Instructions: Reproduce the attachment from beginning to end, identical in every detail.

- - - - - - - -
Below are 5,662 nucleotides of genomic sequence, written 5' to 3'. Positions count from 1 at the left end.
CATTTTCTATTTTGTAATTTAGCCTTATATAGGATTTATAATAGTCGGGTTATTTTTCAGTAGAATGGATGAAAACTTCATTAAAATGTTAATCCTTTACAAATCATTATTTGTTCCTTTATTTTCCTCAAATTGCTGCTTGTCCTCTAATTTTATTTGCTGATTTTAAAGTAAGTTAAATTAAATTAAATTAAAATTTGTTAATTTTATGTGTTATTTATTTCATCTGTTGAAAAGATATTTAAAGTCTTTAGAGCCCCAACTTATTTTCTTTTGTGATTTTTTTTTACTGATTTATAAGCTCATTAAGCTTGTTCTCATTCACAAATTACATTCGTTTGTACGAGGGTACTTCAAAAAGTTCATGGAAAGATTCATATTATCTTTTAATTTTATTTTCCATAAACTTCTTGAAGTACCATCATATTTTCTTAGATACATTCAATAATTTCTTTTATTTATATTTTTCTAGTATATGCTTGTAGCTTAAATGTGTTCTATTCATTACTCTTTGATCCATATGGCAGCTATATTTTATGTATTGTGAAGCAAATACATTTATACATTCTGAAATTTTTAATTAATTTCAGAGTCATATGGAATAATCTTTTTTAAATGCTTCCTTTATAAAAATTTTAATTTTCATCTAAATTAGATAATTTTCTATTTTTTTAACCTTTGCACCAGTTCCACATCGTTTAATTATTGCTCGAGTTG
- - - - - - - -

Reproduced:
Below are 5,662 nucleotides of genomic sequence, written 5' to 3'. Positions count from 1 at the left end.
CATTTTCTATTTTGTAATTTAGCCTTATATAGGATTTATAATAGTCGGGTTATTTTTCAGTAGAATGGATGAAAACTTCATTAAAATGTTAATCCTTTACAAATCATTATTTGTTCCTTTATTTTCCTCAAATTGCTGCTTGTCCTCTAATTTTATTTGCTGATTTTAAAGTAAGTTAAATTAAATTAAATTAAAATTTGTTAATTTTATGTGTTATTTATTTCATCTGTTGAAAAGATATTTAAAGTCTTTAGAGCCCCAACTTATTTTCTTTTGTGATTTTTTTTTACTGATTTATAAGCTCATTAAGCTTGTTCTCATTCACAAATTACATTCGTTTGTACGAGGGTACTTCAAAAAGTTCATGGAAAGATTCATATTATCTTTTAATTTTATTTTCCATAAACTTCTTGAAGTACCATCATATTTTCTTAGATACATTCAATAATTTCTTTTATTTATATTTTTCTAGTATATGCTTGTAGCTTAAATGTGTTCTATTCATTACTCTTTGATCCATATGGCAGCTATATTTTATGTATTGTGAAGCAAATACATTTATACATTCTGAAATTTTTAATTAATTTCAGAGTCATATGGAATAATCTTTTTTAAATGCTTCCTTTATAAAAATTTTAATTTTCATCTAAATTAGATAATTTTCTATTTTTTTAACCTTTGCACCAGTTCCACATCGTTTAATTATTGCTCGAGTTG